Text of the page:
After a 4-year-long wait since The Grand Budapest Hotel, Wes Anderson has finally released a new film: the stop-motion animation Isle of Dogs. Set in a dystopian Japanese archipelago where dogs have been exiled to ‘Trash Island’ after an outburst of dog flu, the film follows Chief (voiced by Bryan Cranston), a stray dog sent to the isle. Mistrusting of humans and a strong advocate for dogs’ independence from men’s yoke, Chief will gradually learn to trust and help the little Atari, who flew to Trash Island in a self-built air-plane to find and bring back his dog Spots. After all, as Chief’s spouse Nutmeg (voiced by Scarlet Johansson) wisely says “He’s a 12-year-old boy. Dogs love those.”

Counterpart of the whimsical adventure of boy and dog is the political thriller plot involving poisoning, investigations and conspiracy theories. Megasaki’s Mayor Kobayashi trumps any opposition in the upcoming elections with his anti-dog policies. His rival is the voice of science, Professor Watanabe, who found a cure for the dog flu, but is discredited and struggles to find consensus and be heard, as Megasaki’s polarised political climate where everything that doesn’t suit Mayor Kobayashi is labelled as essentially fake-news.

As in all his previous films, Wes Anderson demonstrates himself to be an attentive observer of today’s societal changes, but doesn’t let this steer him away from making these idiosyncratic, curious and quirky films. His eccentricity remains his trademark and his world-building ambitions reach their most elaborate heights in Isle of Dogs. What is most captivating about the film is the character and set design. Everything is arranged in the most meticulous of ways, no detail is left to chance. From the dogs’ expressive snouts to the Japanese writing, everything has been researched and made exactly how Anderson wanted it.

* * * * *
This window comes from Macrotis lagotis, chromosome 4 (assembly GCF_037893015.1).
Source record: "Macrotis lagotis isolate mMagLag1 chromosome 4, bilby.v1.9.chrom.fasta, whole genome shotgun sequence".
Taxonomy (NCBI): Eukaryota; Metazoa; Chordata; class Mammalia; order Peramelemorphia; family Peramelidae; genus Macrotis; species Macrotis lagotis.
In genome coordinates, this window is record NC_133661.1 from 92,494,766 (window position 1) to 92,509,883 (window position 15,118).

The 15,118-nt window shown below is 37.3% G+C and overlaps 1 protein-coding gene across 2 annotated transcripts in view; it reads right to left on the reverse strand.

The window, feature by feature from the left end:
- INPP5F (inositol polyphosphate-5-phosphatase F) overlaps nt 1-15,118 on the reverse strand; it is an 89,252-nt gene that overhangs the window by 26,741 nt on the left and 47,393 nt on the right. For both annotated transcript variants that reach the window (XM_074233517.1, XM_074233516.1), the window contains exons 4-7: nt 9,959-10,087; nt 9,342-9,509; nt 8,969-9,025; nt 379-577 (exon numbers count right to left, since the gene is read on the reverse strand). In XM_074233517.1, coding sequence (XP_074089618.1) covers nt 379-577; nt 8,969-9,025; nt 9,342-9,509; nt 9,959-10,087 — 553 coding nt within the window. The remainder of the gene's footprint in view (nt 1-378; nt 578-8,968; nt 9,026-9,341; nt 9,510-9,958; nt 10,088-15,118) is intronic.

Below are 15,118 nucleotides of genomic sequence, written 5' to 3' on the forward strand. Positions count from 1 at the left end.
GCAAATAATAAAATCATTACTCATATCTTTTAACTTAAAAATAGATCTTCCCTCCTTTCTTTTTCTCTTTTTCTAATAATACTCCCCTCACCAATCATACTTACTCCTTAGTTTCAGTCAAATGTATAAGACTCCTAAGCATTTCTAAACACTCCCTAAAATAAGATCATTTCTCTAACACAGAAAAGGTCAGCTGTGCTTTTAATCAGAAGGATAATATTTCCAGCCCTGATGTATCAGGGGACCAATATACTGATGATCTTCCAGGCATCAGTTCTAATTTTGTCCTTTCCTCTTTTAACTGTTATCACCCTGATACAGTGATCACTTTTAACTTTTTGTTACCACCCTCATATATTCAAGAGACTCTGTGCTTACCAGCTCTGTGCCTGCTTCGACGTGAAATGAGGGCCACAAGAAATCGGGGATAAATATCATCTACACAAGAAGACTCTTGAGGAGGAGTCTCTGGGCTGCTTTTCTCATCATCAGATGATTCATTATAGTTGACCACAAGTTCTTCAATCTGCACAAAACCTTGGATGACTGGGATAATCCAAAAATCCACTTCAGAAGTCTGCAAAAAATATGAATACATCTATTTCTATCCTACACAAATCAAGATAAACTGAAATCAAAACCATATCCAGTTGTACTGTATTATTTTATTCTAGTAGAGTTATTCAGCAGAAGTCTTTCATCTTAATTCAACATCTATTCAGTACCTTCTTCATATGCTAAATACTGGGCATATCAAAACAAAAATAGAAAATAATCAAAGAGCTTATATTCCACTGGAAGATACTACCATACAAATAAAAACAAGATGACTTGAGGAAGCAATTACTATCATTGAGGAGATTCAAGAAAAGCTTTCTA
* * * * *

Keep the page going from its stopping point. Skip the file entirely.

The same meticulousness and immersive experience was achieved with the Isle of Dogs exhibition in London. The free event displaying 17 of the original sets attracted a total of about 50,000 fans during the 17 days it stayed open between 23 March and 8 April. The 3,000 who flocked in daily also had the opportunity to eat at a ramen bar: a life size recreation of one of the sets. Part of the experience was also the 1 hour wait in line outside around the block under the rain and the overpriced souvenirs, like the £40 official white printed t-shirt.


Luxury is definitely one of Wes Anderson’s brand, as is his recurring cast of well known stars. In Isle of Dogs especially, he whipped out his address book and called in all his friends to voice the characters: Edward Norton, Bill Murray, Jeff Goldblum, Greta Gerwig, Frances McDormand, Yoko Ono, Tilda Swinton, and the aforementioned Scarlet Johansson and Bryan Cranston. Absent from the cast this time are Jason Schwartzman and Owen Wilson, long time friends and collaborators of Anderson’s and stars of most of his previous films.

With its catchy indie soundtrack (you will find yourself whistling the tune of “I won’t hurt you” by WCPAEB for the following week at least), and despite the controversy about crossing the line from loving homage to Japan to cultural appropriation, Isle of Dogs is a movie that you will want to re-watch in order to catch all the details you missed the first time around, when you were too hooked up with the story.